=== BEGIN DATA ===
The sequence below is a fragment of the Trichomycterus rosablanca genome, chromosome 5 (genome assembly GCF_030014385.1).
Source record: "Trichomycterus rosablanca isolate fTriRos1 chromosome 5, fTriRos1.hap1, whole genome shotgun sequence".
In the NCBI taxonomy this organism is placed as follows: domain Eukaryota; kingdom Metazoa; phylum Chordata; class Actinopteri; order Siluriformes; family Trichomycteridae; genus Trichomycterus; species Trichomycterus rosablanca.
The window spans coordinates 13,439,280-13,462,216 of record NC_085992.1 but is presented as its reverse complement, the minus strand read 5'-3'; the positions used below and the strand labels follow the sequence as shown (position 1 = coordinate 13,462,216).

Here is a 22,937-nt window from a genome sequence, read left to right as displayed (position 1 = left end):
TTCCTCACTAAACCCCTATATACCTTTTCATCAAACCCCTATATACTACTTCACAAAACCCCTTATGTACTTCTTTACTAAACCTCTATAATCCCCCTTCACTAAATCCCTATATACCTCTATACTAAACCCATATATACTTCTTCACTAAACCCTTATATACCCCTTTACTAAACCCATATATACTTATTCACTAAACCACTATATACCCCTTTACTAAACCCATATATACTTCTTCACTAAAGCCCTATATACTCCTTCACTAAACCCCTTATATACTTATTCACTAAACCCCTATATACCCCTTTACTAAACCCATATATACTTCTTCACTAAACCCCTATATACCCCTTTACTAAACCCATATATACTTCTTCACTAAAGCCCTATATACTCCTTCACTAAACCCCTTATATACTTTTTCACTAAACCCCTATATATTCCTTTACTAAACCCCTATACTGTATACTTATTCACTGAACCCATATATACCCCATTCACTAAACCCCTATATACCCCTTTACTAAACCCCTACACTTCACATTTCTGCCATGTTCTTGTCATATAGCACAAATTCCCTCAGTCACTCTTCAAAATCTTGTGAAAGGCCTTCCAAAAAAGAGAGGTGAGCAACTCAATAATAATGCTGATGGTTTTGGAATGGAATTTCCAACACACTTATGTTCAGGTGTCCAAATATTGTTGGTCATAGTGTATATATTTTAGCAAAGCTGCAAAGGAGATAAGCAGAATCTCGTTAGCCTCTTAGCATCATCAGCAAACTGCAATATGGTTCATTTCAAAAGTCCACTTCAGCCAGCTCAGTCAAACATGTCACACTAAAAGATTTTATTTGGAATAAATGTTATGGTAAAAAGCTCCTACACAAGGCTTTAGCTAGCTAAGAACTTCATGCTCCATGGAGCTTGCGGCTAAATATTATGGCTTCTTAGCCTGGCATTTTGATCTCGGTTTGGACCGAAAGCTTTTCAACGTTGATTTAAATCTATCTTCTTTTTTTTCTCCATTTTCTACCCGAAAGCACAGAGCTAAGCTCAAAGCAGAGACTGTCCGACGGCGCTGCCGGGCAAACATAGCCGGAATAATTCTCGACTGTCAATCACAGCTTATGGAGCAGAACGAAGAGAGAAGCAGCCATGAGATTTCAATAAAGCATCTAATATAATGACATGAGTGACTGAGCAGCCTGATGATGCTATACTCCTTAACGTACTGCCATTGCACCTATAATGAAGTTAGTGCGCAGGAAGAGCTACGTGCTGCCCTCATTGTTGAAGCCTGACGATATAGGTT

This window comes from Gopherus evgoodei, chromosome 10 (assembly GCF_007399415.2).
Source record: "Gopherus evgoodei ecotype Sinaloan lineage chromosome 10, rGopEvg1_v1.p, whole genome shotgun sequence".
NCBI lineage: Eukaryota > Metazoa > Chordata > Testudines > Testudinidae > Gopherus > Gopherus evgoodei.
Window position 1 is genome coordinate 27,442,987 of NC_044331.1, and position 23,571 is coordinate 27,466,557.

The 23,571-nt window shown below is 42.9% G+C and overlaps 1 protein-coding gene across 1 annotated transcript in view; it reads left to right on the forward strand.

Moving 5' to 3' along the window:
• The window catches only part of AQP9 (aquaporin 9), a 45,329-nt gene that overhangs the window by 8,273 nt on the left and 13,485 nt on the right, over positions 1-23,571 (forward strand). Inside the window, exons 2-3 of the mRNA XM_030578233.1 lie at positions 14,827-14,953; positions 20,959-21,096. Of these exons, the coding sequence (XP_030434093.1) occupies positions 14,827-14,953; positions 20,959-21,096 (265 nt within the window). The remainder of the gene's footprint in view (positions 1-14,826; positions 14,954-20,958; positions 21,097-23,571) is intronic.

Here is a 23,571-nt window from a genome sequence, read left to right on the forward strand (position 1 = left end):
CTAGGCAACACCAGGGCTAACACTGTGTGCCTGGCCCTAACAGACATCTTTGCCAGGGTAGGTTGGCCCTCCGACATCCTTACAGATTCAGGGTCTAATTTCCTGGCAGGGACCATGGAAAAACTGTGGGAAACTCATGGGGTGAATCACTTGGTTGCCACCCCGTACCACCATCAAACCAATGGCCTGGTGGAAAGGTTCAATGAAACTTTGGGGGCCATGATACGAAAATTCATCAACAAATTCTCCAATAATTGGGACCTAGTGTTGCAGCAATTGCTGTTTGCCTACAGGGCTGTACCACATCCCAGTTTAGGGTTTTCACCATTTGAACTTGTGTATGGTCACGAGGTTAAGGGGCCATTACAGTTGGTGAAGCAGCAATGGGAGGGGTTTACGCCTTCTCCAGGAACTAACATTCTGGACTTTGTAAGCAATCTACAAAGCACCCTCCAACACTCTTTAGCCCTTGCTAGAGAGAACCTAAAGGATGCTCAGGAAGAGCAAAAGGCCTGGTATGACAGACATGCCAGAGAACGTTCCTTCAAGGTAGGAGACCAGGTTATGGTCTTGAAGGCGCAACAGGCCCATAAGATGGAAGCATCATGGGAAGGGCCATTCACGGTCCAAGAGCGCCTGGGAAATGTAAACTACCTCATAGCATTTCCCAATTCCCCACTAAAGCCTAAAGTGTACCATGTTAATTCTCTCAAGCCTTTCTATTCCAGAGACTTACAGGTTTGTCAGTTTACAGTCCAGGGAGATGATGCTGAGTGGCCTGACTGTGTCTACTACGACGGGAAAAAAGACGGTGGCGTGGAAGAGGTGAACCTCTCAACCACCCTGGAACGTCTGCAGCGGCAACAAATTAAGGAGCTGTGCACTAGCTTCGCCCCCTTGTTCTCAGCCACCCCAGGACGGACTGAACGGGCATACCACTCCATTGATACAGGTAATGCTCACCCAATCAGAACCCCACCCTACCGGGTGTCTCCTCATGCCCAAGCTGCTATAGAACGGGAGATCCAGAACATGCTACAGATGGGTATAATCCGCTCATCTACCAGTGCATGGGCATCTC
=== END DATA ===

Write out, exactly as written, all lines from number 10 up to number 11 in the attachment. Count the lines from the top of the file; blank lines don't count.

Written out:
Window position 1 is genome coordinate 27,442,987 of NC_044331.1, and position 23,571 is coordinate 27,466,557.

The 23,571-nt window shown below is 42.9% G+C and overlaps 1 protein-coding gene across 1 annotated transcript in view; it reads left to right on the forward strand.